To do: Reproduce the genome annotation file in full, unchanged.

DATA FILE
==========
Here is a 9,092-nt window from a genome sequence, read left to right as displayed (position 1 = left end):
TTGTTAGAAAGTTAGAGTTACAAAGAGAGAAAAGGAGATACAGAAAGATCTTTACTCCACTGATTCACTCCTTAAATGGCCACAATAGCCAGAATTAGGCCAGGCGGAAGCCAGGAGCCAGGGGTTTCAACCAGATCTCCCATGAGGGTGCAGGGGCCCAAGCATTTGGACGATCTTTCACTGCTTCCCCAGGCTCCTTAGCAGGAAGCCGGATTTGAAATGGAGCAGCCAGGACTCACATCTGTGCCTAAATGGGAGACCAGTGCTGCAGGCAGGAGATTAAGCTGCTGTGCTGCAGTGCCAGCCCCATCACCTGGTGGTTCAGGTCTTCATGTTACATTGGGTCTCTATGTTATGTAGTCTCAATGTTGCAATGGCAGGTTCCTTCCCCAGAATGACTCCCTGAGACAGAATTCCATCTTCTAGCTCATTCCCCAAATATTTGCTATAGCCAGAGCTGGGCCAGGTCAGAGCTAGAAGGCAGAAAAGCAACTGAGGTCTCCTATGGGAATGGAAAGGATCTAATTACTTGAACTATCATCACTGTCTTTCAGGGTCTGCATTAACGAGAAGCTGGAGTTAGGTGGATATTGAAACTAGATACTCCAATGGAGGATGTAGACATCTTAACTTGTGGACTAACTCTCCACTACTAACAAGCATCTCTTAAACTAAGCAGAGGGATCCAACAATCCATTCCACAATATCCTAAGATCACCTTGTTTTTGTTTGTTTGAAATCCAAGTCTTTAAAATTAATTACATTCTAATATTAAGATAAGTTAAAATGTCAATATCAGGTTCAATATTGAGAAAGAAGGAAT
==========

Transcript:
Here is a 9,092-nt window from a genome sequence, read left to right as displayed (position 1 = left end):
TTGTTAGAAAGTTAGAGTTACAAAGAGAGAAAAGGAGATACAGAAAGATCTTTACTCCACTGATTCACTCCTTAAATGGCCACAATAGCCAGAATTAGGCCAGGCGGAAGCCAGGAGCCAGGGGTTTCAACCAGATCTCCCATGAGGGTGCAGGGGCCCAAGCATTTGGACGATCTTTCACTGCTTCCCCAGGCTCCTTAGCAGGAAGCCGGATTTGAAATGGAGCAGCCAGGACTCACATCTGTGCCTAAATGGGAGACCAGTGCTGCAGGCAGGAGATTAAGCTGCTGTGCTGCAGTGCCAGCCCCATCACCTGGTGGTTCAGGTCTTCATGTTACATTGGGTCTCTATGTTATGTAGTCTCAATGTTGCAATGGCAGGTTCCTTCCCCAGAATGACTCCCTGAGACAGAATTCCATCTTCTAGCTCATTCCCCAAATATTTGCTATAGCCAGAGCTGGGCCAGGTCAGAGCTAGAAGGCAGAAAAGCAACTGAGGTCTCCTATGGGAATGGAAAGGATCTAATTACTTGAACTATCATCACTGTCTTTCAGGGTCTGCATTAACGAGAAGCTGGAGTTAGGTGGATATTGAAACTAGATACTCCAATGGAGGATGTAGACATCTTAACTTGTGGACTAACTCTCCACTACTAACAAGCATCTCTTAAACTAAGCAGAGGGATCCAACAATCCATTCCACAATATCCTAAGATCACCTTGTTTTTGTTTGTTTGAAATCCAAGTCTTTAAAATTAATTACATTCTAATATTAAGATAAGTTAAAATGTCAATATCAGGTTCAATATTGAGAAAGAAGGAAT